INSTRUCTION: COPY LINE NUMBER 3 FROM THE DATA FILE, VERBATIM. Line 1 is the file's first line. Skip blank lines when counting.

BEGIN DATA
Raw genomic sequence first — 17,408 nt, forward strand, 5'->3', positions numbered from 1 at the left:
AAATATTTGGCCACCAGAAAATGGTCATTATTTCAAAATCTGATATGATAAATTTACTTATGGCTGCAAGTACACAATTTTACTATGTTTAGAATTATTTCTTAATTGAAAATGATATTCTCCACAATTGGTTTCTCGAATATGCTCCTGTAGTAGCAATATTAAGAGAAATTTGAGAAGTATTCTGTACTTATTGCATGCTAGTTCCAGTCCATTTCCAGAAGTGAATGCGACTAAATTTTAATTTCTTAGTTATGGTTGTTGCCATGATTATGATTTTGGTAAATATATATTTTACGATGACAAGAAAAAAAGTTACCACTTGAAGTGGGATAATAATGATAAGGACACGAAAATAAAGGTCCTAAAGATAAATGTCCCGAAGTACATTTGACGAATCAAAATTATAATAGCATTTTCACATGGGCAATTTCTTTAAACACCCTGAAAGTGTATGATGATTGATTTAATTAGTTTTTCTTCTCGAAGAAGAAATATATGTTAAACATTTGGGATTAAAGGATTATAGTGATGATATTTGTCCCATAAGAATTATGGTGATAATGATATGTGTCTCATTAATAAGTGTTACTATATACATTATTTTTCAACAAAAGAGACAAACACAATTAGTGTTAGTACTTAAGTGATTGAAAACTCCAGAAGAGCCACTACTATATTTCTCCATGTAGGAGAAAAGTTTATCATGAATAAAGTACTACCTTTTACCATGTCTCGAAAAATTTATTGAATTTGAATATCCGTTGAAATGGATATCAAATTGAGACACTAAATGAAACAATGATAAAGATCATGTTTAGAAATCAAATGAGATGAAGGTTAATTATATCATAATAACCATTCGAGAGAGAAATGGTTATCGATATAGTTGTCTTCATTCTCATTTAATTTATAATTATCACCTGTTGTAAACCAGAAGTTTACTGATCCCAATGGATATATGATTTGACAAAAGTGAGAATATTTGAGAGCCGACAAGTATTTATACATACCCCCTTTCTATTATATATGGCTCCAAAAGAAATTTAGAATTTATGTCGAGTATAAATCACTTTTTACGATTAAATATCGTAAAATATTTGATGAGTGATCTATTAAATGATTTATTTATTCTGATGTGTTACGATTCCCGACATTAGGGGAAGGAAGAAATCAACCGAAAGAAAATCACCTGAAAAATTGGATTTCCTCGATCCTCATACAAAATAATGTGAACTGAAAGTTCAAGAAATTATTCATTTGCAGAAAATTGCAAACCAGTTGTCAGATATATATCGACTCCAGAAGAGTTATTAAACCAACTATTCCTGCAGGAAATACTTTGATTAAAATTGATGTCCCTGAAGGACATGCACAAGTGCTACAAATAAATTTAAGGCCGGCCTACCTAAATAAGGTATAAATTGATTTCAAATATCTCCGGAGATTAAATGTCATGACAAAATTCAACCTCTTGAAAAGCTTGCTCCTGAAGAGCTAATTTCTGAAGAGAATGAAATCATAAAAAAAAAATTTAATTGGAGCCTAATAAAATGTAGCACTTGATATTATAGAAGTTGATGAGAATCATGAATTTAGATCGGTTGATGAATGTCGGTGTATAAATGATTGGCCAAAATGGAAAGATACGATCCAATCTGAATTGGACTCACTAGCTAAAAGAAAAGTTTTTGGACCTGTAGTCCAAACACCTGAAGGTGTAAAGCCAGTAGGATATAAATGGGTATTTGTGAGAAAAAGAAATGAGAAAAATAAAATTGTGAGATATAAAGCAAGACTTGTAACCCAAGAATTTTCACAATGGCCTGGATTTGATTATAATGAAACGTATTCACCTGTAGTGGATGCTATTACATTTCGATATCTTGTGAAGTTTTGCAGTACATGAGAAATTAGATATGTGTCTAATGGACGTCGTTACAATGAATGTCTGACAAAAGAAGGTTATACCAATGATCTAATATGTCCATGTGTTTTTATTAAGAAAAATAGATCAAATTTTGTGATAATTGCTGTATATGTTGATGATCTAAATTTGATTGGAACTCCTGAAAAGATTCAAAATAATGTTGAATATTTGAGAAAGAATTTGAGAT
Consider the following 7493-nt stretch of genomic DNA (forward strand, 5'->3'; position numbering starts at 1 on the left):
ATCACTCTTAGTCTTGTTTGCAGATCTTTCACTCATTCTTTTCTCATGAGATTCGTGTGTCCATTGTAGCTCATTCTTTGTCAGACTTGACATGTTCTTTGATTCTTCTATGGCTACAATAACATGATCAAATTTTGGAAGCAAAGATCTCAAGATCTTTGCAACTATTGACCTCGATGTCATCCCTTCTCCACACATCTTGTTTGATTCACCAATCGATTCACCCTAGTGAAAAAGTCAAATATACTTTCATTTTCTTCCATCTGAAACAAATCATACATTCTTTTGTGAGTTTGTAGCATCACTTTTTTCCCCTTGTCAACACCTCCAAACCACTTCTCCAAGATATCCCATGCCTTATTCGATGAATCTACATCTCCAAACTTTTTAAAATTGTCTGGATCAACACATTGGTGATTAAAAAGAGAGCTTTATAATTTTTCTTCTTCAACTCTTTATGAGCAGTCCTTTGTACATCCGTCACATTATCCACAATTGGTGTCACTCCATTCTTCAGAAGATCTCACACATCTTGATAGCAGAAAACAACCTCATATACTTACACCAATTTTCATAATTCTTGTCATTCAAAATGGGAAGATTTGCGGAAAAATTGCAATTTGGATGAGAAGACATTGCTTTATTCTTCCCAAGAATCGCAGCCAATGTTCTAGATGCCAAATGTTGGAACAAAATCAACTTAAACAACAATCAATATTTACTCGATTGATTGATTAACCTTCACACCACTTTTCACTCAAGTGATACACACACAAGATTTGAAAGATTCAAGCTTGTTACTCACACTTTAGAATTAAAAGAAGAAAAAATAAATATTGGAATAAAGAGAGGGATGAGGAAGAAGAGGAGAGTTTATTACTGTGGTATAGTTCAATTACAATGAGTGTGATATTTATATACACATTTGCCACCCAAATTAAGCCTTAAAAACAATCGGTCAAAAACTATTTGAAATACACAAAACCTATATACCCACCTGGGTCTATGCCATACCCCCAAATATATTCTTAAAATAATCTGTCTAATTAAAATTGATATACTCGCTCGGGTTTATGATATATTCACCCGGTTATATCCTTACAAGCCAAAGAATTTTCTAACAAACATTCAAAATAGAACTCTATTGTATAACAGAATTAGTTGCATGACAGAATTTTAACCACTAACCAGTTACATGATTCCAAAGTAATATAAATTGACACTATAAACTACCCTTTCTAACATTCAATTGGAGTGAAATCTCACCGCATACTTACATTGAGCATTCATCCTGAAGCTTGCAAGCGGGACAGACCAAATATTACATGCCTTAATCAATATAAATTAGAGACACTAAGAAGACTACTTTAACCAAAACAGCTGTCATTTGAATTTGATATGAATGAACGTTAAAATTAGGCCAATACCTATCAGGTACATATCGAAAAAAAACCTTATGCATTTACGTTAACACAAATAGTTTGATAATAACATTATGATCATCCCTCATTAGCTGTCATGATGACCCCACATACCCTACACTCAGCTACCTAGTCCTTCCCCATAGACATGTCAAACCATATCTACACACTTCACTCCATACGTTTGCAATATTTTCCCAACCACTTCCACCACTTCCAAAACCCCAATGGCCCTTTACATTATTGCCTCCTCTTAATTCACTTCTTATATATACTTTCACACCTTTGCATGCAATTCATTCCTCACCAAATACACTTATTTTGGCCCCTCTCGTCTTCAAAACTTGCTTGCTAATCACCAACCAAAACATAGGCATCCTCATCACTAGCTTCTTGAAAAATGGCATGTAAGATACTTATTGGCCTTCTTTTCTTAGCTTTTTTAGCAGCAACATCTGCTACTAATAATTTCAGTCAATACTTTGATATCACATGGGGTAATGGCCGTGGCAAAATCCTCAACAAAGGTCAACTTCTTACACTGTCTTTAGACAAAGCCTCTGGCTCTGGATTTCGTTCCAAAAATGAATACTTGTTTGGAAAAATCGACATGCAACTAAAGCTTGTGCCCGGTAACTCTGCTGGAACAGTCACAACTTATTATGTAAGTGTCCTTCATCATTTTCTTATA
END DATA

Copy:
Consider the following 7493-nt stretch of genomic DNA (forward strand, 5'->3'; position numbering starts at 1 on the left):